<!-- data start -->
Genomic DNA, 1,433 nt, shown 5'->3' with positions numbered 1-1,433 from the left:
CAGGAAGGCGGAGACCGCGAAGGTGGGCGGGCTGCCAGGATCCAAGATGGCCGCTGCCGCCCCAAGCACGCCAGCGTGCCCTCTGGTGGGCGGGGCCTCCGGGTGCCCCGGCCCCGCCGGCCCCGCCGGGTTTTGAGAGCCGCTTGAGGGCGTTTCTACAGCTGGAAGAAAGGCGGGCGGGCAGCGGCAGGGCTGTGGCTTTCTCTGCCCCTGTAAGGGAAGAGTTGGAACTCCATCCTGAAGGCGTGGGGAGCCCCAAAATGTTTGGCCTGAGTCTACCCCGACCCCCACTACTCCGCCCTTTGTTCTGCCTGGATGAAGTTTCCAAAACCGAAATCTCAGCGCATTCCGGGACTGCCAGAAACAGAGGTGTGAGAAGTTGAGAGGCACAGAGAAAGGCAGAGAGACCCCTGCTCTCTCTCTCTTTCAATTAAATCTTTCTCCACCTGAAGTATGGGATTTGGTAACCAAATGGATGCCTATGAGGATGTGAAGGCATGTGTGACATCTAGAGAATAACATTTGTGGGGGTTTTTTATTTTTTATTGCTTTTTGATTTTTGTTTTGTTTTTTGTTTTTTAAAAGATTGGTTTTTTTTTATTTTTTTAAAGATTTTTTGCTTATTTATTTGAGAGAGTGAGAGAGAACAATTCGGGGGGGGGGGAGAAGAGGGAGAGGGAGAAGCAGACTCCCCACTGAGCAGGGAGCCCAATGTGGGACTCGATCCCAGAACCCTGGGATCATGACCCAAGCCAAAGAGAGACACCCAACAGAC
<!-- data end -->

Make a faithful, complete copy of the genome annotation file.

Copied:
Genomic DNA, 1,433 nt, shown 5'->3' with positions numbered 1-1,433 from the left:
CAGGAAGGCGGAGACCGCGAAGGTGGGCGGGCTGCCAGGATCCAAGATGGCCGCTGCCGCCCCAAGCACGCCAGCGTGCCCTCTGGTGGGCGGGGCCTCCGGGTGCCCCGGCCCCGCCGGCCCCGCCGGGTTTTGAGAGCCGCTTGAGGGCGTTTCTACAGCTGGAAGAAAGGCGGGCGGGCAGCGGCAGGGCTGTGGCTTTCTCTGCCCCTGTAAGGGAAGAGTTGGAACTCCATCCTGAAGGCGTGGGGAGCCCCAAAATGTTTGGCCTGAGTCTACCCCGACCCCCACTACTCCGCCCTTTGTTCTGCCTGGATGAAGTTTCCAAAACCGAAATCTCAGCGCATTCCGGGACTGCCAGAAACAGAGGTGTGAGAAGTTGAGAGGCACAGAGAAAGGCAGAGAGACCCCTGCTCTCTCTCTCTTTCAATTAAATCTTTCTCCACCTGAAGTATGGGATTTGGTAACCAAATGGATGCCTATGAGGATGTGAAGGCATGTGTGACATCTAGAGAATAACATTTGTGGGGGTTTTTTATTTTTTATTGCTTTTTGATTTTTGTTTTGTTTTTTGTTTTTTAAAAGATTGGTTTTTTTTTATTTTTTTAAAGATTTTTTGCTTATTTATTTGAGAGAGTGAGAGAGAACAATTCGGGGGGGGGGGAGAAGAGGGAGAGGGAGAAGCAGACTCCCCACTGAGCAGGGAGCCCAATGTGGGACTCGATCCCAGAACCCTGGGATCATGACCCAAGCCAAAGAGAGACACCCAACAGAC